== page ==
by Lindsay Koob
The theater was absolutely jam-packed for Sunday afternoon’s Chamber II outing — and the crowd definitely got its collective money’s worth, with four distinctly different works on the menu. In the course of his introduction, Director/host Geoff Nuttall apologized to the crowd for appearing in a suit-jacket that was missing a button, but he blamed it on his wife, violinist Livia Sohn, who had sat on his lap during the musicians’ preceding lunch break, and ZING went the button. Fair warning, Geoff: appear before us unbuttoned again, and we’re gonna have to report you to the fashion police. BTW, Geoff also revealed to us that he and Livia are now expecting their second child … congrats!
Kicking things off was composer-in-residence Osvaldo Golijov’s ZZ’s Dream, the same “butterfly music” that I’d heard just the day before at Music in Time. But this version — for piano solo — was distinctly different from MIT’s chamber orchestra scoring. As Geoff described it, the dreamy music is built on a foundation of “harmonic quicksand” — an effective metaphor. Pedja Muzijevic, a most versatile pianist (and harpsichordist), delivered it to beguiling effect.
This year’s Chamber offerings are two “mini-festivals” devoted to some of the finest music by Schubert and Mozart — and the Mozart part began in this program with his delightful F major “Oboe Quartet,” a tour-de-force that stands as one of the finest works ever written for the oboe. There to enchant us with it was the young oboe virtuoso James Smith, who was joined for the performance by violist supreme Carolyn Blackwell. The two of them are this year’s Chamber series “newbies,” in keeping with Spoleto’s long-standing tradition of bringing emerging artists to perform for us. The remaining players were crack violinist Mark Fewer, plus Alisa Weilerstein, perhaps the finest female cellist performing today. Despite a brief stumble in the first movement, our players delivered the piece to charming and graceful effect.
Then it was on to the program’s novelty, a work known as Oi Kuu (for the moon), by Kaija Saariaho. In fact, it was the festival’s first work (of quite a few) by Saariaho: Émilie, her opera, began its festival run last night — and there’ll be an MIT program devoted to her music on June 9. Scored for the unlikely combination of bass clarinet (Todd Palmer) and cello (Chris Costanza), this duet actually sounded in places more like a quasi-quartet. That’s because the cello part involves many double-note chords (and lots of unusual effects you wouldn’t expect from a cello); also, Palmer employed a phenomenon called “multi-phonics,” in which Palmer coaxed eerie-sounding overtones over his instrument’s foundation notes. This tranquil piece was more a work of texture and effect than of melody, and I thought it was pretty special. But not everybody agreed with me, as I overheard an elderly Charleston matron grumbling about it on my way out of the theater afterwards. Par for the course.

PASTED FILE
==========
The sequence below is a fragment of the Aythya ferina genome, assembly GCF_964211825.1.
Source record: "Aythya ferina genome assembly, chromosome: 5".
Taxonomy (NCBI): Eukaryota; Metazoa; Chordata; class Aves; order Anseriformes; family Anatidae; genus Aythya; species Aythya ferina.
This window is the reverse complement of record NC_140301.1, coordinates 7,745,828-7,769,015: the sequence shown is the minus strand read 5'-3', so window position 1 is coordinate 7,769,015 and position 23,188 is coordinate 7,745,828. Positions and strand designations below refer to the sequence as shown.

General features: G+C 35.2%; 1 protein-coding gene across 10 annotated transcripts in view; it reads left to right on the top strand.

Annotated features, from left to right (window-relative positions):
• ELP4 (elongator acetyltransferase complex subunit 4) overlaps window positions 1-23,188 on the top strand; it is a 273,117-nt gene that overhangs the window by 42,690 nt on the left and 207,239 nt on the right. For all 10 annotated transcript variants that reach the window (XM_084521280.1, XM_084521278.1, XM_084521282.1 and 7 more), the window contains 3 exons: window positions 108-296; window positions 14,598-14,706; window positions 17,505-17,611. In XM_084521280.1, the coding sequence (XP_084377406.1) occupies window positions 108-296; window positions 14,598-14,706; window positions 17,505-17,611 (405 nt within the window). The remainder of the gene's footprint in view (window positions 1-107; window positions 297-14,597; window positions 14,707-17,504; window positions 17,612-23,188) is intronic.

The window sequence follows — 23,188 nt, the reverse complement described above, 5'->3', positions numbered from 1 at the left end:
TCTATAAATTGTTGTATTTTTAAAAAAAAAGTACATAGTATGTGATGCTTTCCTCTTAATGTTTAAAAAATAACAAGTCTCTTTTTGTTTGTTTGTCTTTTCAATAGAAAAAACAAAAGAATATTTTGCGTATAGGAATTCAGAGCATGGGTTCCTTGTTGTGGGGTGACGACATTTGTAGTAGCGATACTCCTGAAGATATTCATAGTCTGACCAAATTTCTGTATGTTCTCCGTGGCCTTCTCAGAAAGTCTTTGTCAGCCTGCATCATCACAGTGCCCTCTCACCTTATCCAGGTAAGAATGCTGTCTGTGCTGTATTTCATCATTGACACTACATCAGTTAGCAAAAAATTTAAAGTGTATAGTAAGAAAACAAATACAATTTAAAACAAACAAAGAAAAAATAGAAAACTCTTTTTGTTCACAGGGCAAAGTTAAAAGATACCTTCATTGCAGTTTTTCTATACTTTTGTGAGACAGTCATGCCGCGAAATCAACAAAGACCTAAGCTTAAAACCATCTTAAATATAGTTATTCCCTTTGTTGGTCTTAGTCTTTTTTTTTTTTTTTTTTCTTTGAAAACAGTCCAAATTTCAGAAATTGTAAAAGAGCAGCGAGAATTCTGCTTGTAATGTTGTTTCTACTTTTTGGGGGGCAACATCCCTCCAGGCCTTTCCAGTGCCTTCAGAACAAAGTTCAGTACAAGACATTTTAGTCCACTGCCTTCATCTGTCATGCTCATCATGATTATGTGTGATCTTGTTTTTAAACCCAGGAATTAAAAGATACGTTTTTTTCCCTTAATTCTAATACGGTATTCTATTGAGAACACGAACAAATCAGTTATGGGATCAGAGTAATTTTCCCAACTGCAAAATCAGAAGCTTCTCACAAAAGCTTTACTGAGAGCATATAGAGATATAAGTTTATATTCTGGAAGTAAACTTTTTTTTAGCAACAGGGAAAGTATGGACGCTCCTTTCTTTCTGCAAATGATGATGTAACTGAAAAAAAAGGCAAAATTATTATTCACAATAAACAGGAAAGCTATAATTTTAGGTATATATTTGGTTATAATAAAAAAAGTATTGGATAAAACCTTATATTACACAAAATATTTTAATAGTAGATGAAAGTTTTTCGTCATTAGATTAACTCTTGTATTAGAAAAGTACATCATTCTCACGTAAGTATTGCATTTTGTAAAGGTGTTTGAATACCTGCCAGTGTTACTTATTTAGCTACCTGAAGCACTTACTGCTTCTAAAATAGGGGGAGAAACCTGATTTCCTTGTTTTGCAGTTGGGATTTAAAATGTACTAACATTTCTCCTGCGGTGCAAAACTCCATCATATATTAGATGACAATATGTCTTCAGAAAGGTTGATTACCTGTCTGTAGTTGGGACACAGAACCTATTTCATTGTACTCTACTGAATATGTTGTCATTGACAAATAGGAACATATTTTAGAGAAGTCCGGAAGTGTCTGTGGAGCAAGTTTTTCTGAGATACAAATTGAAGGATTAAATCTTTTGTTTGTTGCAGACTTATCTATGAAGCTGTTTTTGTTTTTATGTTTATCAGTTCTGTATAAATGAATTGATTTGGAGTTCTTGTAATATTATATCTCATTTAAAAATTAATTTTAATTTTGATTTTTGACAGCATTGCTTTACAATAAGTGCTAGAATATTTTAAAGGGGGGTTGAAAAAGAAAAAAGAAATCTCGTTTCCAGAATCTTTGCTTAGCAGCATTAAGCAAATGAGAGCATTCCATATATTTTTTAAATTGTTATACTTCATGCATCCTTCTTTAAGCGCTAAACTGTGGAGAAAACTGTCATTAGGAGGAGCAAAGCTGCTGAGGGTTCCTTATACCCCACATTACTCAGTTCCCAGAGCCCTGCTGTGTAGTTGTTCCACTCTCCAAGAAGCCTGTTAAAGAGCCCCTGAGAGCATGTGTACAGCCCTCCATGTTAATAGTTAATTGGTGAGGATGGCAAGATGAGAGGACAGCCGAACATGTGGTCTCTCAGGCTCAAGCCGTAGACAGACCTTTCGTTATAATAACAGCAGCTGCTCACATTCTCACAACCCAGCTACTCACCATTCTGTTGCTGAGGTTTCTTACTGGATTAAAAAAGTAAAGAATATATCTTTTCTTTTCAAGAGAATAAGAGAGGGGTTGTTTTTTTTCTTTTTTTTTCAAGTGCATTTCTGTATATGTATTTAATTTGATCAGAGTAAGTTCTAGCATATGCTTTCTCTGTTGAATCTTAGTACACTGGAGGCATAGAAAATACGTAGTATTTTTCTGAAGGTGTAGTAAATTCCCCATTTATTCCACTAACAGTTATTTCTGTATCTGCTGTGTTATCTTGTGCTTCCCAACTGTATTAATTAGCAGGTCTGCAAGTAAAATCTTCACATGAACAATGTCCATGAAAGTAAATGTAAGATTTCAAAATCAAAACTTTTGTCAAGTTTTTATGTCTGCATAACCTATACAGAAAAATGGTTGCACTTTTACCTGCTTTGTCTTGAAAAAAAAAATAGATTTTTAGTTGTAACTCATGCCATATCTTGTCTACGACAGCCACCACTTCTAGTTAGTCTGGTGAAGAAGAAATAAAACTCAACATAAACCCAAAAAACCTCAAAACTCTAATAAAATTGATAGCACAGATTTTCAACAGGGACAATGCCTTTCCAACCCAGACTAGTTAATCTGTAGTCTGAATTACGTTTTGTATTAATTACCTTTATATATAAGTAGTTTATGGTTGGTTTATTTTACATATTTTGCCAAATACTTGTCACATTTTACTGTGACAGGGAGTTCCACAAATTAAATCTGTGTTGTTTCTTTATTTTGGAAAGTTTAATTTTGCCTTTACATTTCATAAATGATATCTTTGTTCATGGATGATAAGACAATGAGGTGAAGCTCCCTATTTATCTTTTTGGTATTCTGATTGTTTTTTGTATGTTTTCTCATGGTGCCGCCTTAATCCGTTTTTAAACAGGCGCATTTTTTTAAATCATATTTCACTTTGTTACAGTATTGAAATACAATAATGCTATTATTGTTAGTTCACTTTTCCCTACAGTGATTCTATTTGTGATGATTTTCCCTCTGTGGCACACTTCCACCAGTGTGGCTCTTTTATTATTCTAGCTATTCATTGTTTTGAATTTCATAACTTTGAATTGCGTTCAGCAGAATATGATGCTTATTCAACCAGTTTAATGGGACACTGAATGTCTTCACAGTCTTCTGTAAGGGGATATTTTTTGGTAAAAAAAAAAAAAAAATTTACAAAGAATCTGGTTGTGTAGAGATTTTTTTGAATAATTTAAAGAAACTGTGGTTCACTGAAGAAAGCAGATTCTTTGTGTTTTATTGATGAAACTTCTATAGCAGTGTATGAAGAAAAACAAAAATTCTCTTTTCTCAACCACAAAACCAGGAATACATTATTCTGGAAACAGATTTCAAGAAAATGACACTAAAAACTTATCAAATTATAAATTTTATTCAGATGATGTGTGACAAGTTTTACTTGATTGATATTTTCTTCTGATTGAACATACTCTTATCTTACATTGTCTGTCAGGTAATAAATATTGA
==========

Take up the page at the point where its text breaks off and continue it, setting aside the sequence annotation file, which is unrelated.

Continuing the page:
The concert’s grand finale was another tour-de-force, but this time by Russian Master Dmitri Shostakovich: his imposing, five-movement Piano Quintet in G minor. Shostakovich is best known for his glorious symphonies, but he also produced piles of wonderful chamber music — and this is one of his finest examples. Like most composers, he idolized baroque master J. S. Bach, and his devotion is heard in this quintet’s second movement, in the form of a wondrous slow fugue: my favorite part. I also got off on the marked contrast between the wild and raucous scherzo and the sunny, folk-toned final movement. Bringing this masterpiece to vibrant life were the members of the fabulous St. Lawrence String Quartet and mega-pianist Anne-Marie McDermott.
Great program, Geoff — you’ve done it again. But remember what I said about the button issue — and you better believe I’ll be watching.